Where are the beautiful deign features we loved in the good old days – tapered octagons, or flared section, or smooth alluring curves and cone ends?  

But, maybe thats the point: a simple, robust tcylinder is basically indestructible. A Bock nib (which aren’t as good or reliable as they once were but are usually solid enough and Namisu do seem to get the best of Bocks nibs in my experience) and needing cartridges only (the Kaweco min-converter is useless, I promise you)… you could maybe take a riskeye droppering it, but I’m not sure I’m that brave!)  I don’t think I’m going to like it. 

But here’s the thing… like an old flame from one’s childhood, I can’t ignore the feeling I once I had – my fondness for the Ixion and Horizon, the wonderful feel of titanium with its cool clinical grip, and no one can deny the convenience of a pocket pen with a bomb proof clip and so in spite of my reservations, I’ve backed it… and now I am hoping, against hope that all my assumptions are wrong and that this little pocket pen shines!

 

Namisu are hoping to fulfil orders in April; once I receive mine, I’ll of course review it and hope that the reality  dashes all my reservations and revives my love for this fantastic Scottish penmaker!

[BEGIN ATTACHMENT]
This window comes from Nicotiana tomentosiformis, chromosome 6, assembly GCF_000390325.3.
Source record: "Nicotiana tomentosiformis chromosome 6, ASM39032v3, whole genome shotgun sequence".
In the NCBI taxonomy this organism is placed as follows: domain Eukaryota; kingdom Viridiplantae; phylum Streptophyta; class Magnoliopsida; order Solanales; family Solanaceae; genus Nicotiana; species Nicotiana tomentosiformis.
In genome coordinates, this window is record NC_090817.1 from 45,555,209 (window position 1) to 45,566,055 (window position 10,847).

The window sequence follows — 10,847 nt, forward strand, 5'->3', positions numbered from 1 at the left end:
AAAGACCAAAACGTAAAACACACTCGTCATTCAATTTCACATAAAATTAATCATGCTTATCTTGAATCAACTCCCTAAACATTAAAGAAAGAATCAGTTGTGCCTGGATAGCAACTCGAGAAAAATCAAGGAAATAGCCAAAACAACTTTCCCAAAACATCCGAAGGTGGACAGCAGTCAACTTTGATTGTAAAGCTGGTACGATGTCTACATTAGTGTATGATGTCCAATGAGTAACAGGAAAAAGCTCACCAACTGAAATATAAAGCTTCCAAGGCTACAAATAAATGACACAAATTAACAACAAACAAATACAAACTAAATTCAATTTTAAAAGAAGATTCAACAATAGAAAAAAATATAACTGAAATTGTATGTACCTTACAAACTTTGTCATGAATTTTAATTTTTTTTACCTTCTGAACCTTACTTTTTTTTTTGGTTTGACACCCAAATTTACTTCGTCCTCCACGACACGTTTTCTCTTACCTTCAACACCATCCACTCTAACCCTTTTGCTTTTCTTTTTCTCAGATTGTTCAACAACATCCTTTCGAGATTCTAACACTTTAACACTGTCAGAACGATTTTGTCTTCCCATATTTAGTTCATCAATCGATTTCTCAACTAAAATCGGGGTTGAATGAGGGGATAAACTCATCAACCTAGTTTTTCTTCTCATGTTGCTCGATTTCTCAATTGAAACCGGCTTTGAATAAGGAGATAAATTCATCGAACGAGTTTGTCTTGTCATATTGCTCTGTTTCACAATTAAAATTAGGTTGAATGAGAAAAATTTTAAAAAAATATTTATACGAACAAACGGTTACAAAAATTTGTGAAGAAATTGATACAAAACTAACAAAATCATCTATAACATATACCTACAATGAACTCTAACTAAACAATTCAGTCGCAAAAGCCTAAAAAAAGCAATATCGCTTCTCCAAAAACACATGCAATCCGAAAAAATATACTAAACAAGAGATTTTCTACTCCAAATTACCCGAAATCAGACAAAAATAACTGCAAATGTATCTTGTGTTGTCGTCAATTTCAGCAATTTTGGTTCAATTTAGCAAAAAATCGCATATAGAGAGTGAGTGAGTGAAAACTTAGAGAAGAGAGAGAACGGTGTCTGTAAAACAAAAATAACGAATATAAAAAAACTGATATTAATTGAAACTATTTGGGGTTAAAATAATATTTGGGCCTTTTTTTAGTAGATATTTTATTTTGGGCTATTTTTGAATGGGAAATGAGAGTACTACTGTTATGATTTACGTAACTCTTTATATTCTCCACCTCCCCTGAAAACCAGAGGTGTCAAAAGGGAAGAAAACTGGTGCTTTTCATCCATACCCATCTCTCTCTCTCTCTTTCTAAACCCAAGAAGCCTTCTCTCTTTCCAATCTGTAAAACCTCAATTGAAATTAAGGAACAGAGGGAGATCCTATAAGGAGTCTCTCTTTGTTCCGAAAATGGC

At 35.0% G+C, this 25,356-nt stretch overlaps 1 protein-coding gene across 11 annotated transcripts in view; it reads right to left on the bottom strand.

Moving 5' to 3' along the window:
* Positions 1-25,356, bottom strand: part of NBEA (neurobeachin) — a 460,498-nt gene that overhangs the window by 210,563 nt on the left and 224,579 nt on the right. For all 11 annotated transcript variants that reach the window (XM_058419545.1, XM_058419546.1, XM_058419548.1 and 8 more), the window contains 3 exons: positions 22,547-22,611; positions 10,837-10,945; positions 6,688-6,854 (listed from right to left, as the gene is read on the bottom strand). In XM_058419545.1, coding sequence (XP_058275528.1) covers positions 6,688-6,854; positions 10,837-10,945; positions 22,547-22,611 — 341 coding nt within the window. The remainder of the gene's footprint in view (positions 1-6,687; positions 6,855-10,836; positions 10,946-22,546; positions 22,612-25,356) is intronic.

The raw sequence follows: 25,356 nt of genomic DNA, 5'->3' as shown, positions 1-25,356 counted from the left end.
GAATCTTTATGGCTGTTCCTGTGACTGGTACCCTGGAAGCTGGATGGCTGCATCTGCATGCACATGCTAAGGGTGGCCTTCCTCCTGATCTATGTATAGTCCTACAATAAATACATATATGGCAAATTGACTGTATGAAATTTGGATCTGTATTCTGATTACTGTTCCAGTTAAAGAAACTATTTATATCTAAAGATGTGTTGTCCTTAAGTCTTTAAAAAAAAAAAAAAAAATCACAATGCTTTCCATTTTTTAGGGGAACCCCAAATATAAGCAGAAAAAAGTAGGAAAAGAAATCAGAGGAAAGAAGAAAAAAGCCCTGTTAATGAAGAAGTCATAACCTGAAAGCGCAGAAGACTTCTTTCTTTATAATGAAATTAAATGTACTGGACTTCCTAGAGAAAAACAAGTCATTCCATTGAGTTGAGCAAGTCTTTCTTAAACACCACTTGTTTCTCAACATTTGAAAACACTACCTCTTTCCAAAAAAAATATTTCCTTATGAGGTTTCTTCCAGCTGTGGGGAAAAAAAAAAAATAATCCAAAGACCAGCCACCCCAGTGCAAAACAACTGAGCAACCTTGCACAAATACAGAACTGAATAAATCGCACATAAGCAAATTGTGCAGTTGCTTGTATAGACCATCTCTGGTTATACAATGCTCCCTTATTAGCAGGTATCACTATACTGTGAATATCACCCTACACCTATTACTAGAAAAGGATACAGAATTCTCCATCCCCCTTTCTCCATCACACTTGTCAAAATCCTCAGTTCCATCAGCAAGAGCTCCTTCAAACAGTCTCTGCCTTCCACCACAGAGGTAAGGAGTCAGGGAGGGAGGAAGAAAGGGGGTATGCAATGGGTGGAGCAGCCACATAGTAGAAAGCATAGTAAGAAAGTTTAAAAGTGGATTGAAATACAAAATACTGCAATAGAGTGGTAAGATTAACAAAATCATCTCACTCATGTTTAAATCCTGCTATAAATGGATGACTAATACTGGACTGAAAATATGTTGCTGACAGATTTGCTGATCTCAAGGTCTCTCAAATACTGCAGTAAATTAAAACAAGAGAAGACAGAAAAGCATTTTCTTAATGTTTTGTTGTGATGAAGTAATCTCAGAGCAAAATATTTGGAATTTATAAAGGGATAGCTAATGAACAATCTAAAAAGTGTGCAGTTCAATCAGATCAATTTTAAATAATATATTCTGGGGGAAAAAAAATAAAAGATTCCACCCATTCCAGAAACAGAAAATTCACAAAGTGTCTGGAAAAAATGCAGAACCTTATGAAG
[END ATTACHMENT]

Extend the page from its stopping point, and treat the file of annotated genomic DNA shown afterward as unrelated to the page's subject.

To find out more, visit the Namisu Kickstarter here

Namisu’s homepage can be visited here

 

I wrote this short essay a few weeks back as part of the #FountainPenChallenge for January 2021. Its my journey, though 2020 one month at a time based on a single memory or snapshot of time.  It allowed me to re-contextualise what in many ways felt like an incredibly difficult year and reminded me of the need to always be grateful for what life gives you. 

Warning:  some of the content could “trigger” those of a more sensitive nature so consider this before you proceed.

The “nibliography” is at the end of the piece – I hope you get something out of reading it: an insight into the life of a doctor in the COVID crisis, the balance of life vs work in an NHS career or to know me a bit better.  No people, places, areas have been named, deliberately.  

(Click to enlarge in gallery view – it should be roughly like reading a book!)